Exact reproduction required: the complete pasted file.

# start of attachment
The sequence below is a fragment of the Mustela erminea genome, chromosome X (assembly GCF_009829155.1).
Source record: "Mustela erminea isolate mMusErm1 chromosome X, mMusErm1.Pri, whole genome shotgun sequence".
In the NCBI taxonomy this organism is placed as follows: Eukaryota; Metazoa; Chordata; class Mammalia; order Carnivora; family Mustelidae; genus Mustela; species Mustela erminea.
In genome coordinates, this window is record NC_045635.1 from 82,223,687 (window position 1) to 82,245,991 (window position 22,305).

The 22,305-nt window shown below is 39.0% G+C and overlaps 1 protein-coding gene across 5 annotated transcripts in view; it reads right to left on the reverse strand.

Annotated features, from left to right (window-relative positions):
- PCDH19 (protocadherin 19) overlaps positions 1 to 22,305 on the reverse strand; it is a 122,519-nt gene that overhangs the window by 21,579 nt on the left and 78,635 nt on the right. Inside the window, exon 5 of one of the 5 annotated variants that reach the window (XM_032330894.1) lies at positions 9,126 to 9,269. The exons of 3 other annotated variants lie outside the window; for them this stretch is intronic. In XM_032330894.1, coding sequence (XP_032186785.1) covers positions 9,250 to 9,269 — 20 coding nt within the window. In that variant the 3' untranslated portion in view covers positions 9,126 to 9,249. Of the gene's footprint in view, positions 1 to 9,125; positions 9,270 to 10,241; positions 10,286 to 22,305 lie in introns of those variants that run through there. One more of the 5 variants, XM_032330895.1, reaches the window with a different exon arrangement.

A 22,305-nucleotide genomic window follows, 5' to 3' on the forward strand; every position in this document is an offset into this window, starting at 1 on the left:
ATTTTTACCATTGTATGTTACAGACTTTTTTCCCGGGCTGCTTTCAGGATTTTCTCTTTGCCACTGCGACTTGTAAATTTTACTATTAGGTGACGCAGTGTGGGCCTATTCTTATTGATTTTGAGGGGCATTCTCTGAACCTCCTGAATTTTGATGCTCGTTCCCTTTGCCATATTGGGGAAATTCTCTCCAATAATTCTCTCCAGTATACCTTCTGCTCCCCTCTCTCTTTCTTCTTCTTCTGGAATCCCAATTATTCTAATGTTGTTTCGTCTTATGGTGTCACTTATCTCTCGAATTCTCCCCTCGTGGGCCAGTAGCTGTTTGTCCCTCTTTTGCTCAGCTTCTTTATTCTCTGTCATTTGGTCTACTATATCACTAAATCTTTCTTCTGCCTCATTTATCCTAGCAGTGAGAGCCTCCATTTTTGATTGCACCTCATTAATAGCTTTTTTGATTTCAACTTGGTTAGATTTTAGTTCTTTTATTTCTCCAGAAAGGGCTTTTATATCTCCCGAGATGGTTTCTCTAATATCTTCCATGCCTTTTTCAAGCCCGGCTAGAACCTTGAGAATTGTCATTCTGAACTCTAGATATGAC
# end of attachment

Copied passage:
The sequence below is a fragment of the Mustela erminea genome, chromosome X (assembly GCF_009829155.1).
Source record: "Mustela erminea isolate mMusErm1 chromosome X, mMusErm1.Pri, whole genome shotgun sequence".
In the NCBI taxonomy this organism is placed as follows: Eukaryota; Metazoa; Chordata; class Mammalia; order Carnivora; family Mustelidae; genus Mustela; species Mustela erminea.
In genome coordinates, this window is record NC_045635.1 from 82,223,687 (window position 1) to 82,245,991 (window position 22,305).

The 22,305-nt window shown below is 39.0% G+C and overlaps 1 protein-coding gene across 5 annotated transcripts in view; it reads right to left on the reverse strand.

Annotated features, from left to right (window-relative positions):
- PCDH19 (protocadherin 19) overlaps positions 1 to 22,305 on the reverse strand; it is a 122,519-nt gene that overhangs the window by 21,579 nt on the left and 78,635 nt on the right. Inside the window, exon 5 of one of the 5 annotated variants that reach the window (XM_032330894.1) lies at positions 9,126 to 9,269. The exons of 3 other annotated variants lie outside the window; for them this stretch is intronic. In XM_032330894.1, coding sequence (XP_032186785.1) covers positions 9,250 to 9,269 — 20 coding nt within the window. In that variant the 3' untranslated portion in view covers positions 9,126 to 9,249. Of the gene's footprint in view, positions 1 to 9,125; positions 9,270 to 10,241; positions 10,286 to 22,305 lie in introns of those variants that run through there. One more of the 5 variants, XM_032330895.1, reaches the window with a different exon arrangement.

A 22,305-nucleotide genomic window follows, 5' to 3' on the forward strand; every position in this document is an offset into this window, starting at 1 on the left:
ATTTTTACCATTGTATGTTACAGACTTTTTTCCCGGGCTGCTTTCAGGATTTTCTCTTTGCCACTGCGACTTGTAAATTTTACTATTAGGTGACGCAGTGTGGGCCTATTCTTATTGATTTTGAGGGGCATTCTCTGAACCTCCTGAATTTTGATGCTCGTTCCCTTTGCCATATTGGGGAAATTCTCTCCAATAATTCTCTCCAGTATACCTTCTGCTCCCCTCTCTCTTTCTTCTTCTTCTGGAATCCCAATTATTCTAATGTTGTTTCGTCTTATGGTGTCACTTATCTCTCGAATTCTCCCCTCGTGGGCCAGTAGCTGTTTGTCCCTCTTTTGCTCAGCTTCTTTATTCTCTGTCATTTGGTCTACTATATCACTAAATCTTTCTTCTGCCTCATTTATCCTAGCAGTGAGAGCCTCCATTTTTGATTGCACCTCATTAATAGCTTTTTTGATTTCAACTTGGTTAGATTTTAGTTCTTTTATTTCTCCAGAAAGGGCTTTTATATCTCCCGAGATGGTTTCTCTAATATCTTCCATGCCTTTTTCAAGCCCGGCTAGAACCTTGAGAATTGTCATTCTGAACTCTAGATATGAC